The Huntly House contains a piece of the original market cross, as well as examples of local craftsmanship in silver, pottery and glass. The lower level has a unique selection of outdoor signs which were commonly used in years past as visual advertisements for services and products.
The dog collar belonging to Bobby in the Huntly House is more than just your typical collar. After the death of John Grey, Bobby had no official owner. He was loved and regularly fed by the families and shop owners situated around the graveyard, but no one had paid for his city dog license. At the time, Bobby had a close brush with death, because he had no license.
Luckily for him, the Lord Provost of the city, Sir William Chambers was a dog-lover. As head of the town council, he was a powerful man and when the question of Bobby's licensing came up, he asked to meet the little dog. Sir William was quite taken with Bobby and arranged to pay his license indefinitely. Bobby was given a new collar, the one now on display, with a brass plate with the following inscriptiion: Greyfriars Bobby from the lord Provost, 1867, licensed.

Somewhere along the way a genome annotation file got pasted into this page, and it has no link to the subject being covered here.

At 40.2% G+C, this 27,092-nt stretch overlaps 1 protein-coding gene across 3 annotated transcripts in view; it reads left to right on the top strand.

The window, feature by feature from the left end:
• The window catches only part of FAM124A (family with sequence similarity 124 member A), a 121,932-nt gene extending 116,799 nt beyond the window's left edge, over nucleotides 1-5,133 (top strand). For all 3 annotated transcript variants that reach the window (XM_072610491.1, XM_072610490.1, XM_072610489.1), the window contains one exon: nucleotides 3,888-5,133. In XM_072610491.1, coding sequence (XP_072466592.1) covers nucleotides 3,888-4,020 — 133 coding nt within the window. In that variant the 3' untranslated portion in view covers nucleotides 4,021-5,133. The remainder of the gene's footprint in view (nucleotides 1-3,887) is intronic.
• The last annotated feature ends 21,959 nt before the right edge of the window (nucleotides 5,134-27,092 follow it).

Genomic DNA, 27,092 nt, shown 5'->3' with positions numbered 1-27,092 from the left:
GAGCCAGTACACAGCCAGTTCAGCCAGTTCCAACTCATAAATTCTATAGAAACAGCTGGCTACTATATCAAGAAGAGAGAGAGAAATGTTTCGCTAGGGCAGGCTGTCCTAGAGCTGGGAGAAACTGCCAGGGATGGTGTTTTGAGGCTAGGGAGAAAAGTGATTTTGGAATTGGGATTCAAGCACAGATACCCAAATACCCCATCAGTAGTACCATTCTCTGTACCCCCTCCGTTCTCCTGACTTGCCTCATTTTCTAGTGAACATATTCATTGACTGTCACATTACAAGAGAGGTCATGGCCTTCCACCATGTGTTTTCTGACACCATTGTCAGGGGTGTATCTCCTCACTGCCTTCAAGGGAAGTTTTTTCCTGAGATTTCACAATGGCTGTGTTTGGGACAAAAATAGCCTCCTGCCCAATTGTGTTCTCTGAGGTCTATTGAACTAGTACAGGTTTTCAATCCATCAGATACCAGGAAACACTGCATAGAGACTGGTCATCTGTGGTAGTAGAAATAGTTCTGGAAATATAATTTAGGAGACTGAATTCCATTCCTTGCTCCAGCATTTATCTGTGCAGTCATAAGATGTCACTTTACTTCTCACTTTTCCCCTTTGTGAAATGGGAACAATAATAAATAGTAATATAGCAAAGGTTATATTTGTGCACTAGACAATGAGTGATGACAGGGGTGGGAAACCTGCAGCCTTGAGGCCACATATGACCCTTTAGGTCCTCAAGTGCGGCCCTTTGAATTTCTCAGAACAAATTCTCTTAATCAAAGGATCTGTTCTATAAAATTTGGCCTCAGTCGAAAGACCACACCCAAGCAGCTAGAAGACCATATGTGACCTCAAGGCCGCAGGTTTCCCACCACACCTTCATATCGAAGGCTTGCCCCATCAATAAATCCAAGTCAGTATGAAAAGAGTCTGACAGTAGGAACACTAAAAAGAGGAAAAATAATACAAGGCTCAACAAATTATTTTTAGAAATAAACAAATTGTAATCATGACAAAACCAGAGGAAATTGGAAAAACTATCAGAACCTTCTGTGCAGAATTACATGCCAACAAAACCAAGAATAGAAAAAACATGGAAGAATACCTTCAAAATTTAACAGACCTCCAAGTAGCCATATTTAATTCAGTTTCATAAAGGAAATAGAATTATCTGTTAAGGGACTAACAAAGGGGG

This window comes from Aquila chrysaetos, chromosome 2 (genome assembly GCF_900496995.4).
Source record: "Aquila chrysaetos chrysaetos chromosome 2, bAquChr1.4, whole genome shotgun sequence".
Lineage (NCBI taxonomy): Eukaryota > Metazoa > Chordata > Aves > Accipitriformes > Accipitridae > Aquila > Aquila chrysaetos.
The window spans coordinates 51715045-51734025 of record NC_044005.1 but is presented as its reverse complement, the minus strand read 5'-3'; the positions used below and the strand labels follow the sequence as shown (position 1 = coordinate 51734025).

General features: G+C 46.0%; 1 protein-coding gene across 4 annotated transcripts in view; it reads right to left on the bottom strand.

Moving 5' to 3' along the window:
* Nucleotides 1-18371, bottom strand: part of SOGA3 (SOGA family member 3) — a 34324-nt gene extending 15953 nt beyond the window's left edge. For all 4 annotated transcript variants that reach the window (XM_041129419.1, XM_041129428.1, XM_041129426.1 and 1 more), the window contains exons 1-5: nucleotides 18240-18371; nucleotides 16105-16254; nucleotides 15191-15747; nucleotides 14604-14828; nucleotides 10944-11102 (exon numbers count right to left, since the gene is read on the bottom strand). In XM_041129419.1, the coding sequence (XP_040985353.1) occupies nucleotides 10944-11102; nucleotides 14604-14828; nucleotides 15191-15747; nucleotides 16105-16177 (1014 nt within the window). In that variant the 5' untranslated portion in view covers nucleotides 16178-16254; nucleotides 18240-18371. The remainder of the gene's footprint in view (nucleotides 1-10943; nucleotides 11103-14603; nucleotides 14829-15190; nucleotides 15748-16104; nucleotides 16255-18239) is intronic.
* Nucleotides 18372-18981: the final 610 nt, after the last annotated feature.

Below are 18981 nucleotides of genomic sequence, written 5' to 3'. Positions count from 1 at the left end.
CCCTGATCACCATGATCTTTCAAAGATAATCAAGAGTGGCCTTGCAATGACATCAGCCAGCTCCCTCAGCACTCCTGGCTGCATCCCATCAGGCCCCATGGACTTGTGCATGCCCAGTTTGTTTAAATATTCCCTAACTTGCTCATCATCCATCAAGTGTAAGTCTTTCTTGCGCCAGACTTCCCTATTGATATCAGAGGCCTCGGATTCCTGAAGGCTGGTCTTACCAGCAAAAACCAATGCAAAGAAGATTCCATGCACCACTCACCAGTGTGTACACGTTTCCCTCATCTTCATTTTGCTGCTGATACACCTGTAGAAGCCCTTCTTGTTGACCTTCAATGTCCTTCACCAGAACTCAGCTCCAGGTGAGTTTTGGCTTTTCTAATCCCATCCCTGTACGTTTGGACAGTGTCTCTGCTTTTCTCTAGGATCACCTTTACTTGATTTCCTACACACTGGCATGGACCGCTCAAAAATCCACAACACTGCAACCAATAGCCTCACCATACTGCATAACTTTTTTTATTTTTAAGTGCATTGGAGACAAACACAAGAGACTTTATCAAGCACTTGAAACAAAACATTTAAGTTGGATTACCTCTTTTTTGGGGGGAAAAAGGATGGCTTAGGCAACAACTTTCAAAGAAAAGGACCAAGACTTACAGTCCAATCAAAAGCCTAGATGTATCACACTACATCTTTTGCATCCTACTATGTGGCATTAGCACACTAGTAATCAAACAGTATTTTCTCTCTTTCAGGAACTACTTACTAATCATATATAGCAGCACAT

The area of the old town where Bobby roamed and now lies buried contains one of the cities most historic churches. The Kirk of the Greyfirairs, built in 1620, was the first new church constructed after the Reformation. It was named after the Fransicscan friars whose friary was on the site of the churchyard from 1447 to 1560. Mary, Queen of Scots, gave the land to the Burgh in 1562 to ease the strain on the town graveyard at St. Giles. The National Covenant was signed at Greyfriars in 1638 and the Martyrs' Monument and Covenanter's prison bear witness to those tumultuous times. Besides the graves of John Grey and Bobby, there are many fine examples of 17th and 18th century monuments in the kirkyard.
Just a few steps from the cemetery, lies the famous statue of Greyfriars Bobby. Appropriately, behind the statue is a
quaint pub, also named in honor of the dog. After a tiring day of sightseeing, you can enjoy a taste of the national drink, Scotch, of course and rest your weary legs.
Edinburgh, called the jewel in Scotland's crown, has many facets: classical architecture piled on hills, sweeping Georgian crescents, medieval closes, green parks and a little dog who continues to touch the hearts of millions.